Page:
The next largest slice was the cost of medications/prescription drugs for our members. These drugs are purchased in hospitals, at doctor’s offices and clinics, AND at the pharmacy. Getting everyone their meds during 2021 consumed 26% of our total spend, or roughly $988 million! That means we bought almost $1 billion in medications for our members in a single year. And that’s a slightly LOWER percentage of our spending in 2021 than it was in 2020. So yep, 37% of the money we took in went to hospitals and 26% went to drugs.

Notice we’re already up to 63% of your money spent, and we haven’t even paid a doctor bill yet!

Our payments to doctors, clinics, labs and other outpatient settings totaled 22% of the premium dollar in 2021. Think about all the things your doctor might order for you in an outpatient setting and you’ll start to understand this category of spending. That 22% of the total means about $836 million was spent on this category alone, where your doctors get paid along with providers and services they order for you.

So, we’ve already accounted for 85% of the total amount of money Louisiana’s people, businesses and governments have invested in us, and we haven’t paid a nickel of Blue Cross salaries yet.

Like everyone else, we’ve got taxes and usage fees to pay to stay in business. Those taxes and fees consumed another 2% of our premiums, which is roughly $76 million. So now we’ve accounted for 87% of inbound premiums.

Paying the independent brokers and agents who work with the 90% of our customers getting their insurance through a job took right at 3.7% of the total premiums paid in 2021. Now we’ve accounted for almost 91% of your premium dollars. Time to pay my salary yet? I don’t (usually) work for free, you know!

Yep, let’s go ahead and do that. Turns out that because of our strict expense controls, Blue Cross can serve over a million customers and nearly 20,000 businesses with health insurance each year on an operating spend of less than 6% of the total money our customers pay in through premiums. Yep, less than 6% of all the revenue we took in during 2021 paid for our operations. And that includes staffing eight regional offices around the state (Alexandria, Baton Rouge, Houma, Lafayette, Lake Charles, New Orleans, Monroe and Shreveport) and all of our core operations folks, most of whom report through our headquarters in Baton Rouge. We really do run a lean ship.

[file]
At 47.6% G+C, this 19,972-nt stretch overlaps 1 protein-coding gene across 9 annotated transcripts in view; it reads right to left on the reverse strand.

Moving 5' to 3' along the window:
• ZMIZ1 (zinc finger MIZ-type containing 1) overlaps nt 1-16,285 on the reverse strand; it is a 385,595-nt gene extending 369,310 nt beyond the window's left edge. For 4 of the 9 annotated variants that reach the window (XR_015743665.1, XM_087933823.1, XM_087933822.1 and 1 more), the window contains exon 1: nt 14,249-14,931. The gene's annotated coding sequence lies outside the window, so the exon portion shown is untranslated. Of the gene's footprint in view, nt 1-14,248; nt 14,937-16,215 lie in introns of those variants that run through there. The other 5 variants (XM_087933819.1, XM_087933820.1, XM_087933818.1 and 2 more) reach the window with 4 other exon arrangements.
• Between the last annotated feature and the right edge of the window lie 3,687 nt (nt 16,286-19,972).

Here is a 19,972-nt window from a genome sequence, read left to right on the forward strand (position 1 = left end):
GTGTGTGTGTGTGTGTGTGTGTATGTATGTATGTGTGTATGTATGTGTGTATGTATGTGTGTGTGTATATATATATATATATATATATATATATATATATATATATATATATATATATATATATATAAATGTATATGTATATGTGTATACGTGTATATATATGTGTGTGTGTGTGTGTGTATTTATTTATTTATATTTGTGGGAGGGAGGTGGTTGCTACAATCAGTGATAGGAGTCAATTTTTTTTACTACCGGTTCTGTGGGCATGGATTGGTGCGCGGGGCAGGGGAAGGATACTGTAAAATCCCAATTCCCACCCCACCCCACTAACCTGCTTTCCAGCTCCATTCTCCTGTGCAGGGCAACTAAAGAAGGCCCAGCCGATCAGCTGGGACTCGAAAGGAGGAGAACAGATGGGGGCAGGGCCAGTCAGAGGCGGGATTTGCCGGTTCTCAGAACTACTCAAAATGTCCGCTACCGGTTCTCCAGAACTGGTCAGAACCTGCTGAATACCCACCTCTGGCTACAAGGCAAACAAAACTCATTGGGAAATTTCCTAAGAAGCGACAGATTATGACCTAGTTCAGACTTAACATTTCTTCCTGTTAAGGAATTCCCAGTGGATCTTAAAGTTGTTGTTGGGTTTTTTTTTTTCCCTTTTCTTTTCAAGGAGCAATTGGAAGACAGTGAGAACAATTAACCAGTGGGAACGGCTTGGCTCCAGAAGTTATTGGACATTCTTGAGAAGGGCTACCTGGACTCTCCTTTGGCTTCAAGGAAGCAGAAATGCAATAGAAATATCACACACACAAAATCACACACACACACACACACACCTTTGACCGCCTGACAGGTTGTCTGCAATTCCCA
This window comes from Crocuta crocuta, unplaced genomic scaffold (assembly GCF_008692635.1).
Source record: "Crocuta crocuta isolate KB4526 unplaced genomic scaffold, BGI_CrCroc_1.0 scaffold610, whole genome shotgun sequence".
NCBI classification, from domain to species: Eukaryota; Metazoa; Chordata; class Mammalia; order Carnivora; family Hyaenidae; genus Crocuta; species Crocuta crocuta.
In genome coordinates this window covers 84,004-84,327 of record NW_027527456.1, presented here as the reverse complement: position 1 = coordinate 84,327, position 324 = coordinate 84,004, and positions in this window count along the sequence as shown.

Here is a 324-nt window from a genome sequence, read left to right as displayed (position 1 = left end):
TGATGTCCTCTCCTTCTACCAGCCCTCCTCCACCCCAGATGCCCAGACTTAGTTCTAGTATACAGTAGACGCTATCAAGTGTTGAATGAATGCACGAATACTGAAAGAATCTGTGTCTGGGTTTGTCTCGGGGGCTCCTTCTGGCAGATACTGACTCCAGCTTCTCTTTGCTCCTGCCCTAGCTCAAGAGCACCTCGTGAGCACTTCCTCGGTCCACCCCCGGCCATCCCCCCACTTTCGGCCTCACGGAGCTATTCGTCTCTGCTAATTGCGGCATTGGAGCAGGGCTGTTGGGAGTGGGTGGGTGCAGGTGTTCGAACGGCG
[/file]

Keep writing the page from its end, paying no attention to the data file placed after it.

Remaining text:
If you’ve been keeping up with the math, you’ve probably noticed we managed not to spend around 3% of all the money people paid in last year. That surplus was invested in our rainy-day fund, designed to allow us to keep paying for your health care even if we have a catastrophic interruption in our revenue or ability to operate (like we did after hurricanes Katrina or Ida).

It’s important to note where money DIDN’T go. Since we are a not-for-profit insurer and a Louisiana- based company, you never have to worry about your premium dollars ending up in the hands of some anonymous, out-of-state investor without a stake in Louisiana’s health care. Every cent of every premium dollar goes to paying for your health care, directly running our company or saving for the future.

The Straight Talk is, that’s where your premium payments went in 2021. Remember our mission, “to improve the health and lives of Louisianians.” In fulfilling that mission, we try to be extremely careful with your trust and your hard-earned treasure, because we are Blue Cross customers, too.  And we appreciate each and every one of you very much.